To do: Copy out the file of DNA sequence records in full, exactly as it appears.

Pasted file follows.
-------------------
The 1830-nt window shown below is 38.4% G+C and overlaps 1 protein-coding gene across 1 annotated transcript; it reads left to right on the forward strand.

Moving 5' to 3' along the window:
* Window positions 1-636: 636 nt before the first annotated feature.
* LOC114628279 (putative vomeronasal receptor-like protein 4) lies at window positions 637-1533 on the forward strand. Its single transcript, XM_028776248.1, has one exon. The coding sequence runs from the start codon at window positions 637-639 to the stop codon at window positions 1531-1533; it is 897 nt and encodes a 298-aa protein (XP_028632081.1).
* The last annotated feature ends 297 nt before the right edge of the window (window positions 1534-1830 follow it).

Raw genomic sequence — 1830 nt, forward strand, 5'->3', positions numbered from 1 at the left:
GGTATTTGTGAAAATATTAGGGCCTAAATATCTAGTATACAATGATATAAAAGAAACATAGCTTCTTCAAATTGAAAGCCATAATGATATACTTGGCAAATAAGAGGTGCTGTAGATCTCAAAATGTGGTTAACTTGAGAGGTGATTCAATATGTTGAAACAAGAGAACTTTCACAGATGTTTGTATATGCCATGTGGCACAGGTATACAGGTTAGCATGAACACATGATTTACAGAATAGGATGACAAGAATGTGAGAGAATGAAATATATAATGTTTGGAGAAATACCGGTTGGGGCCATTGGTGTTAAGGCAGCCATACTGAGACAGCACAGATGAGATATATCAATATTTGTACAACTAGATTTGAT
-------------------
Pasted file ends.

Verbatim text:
The 1830-nt window shown below is 38.4% G+C and overlaps 1 protein-coding gene across 1 annotated transcript; it reads left to right on the forward strand.

Moving 5' to 3' along the window:
* Window positions 1-636: 636 nt before the first annotated feature.
* LOC114628279 (putative vomeronasal receptor-like protein 4) lies at window positions 637-1533 on the forward strand. Its single transcript, XM_028776248.1, has one exon. The coding sequence runs from the start codon at window positions 637-639 to the stop codon at window positions 1531-1533; it is 897 nt and encodes a 298-aa protein (XP_028632081.1).
* The last annotated feature ends 297 nt before the right edge of the window (window positions 1534-1830 follow it).

Raw genomic sequence — 1830 nt, forward strand, 5'->3', positions numbered from 1 at the left:
GGTATTTGTGAAAATATTAGGGCCTAAATATCTAGTATACAATGATATAAAAGAAACATAGCTTCTTCAAATTGAAAGCCATAATGATATACTTGGCAAATAAGAGGTGCTGTAGATCTCAAAATGTGGTTAACTTGAGAGGTGATTCAATATGTTGAAACAAGAGAACTTTCACAGATGTTTGTATATGCCATGTGGCACAGGTATACAGGTTAGCATGAACACATGATTTACAGAATAGGATGACAAGAATGTGAGAGAATGAAATATATAATGTTTGGAGAAATACCGGTTGGGGCCATTGGTGTTAAGGCAGCCATACTGAGACAGCACAGATGAGATATATCAATATTTGTACAACTAGATTTGAT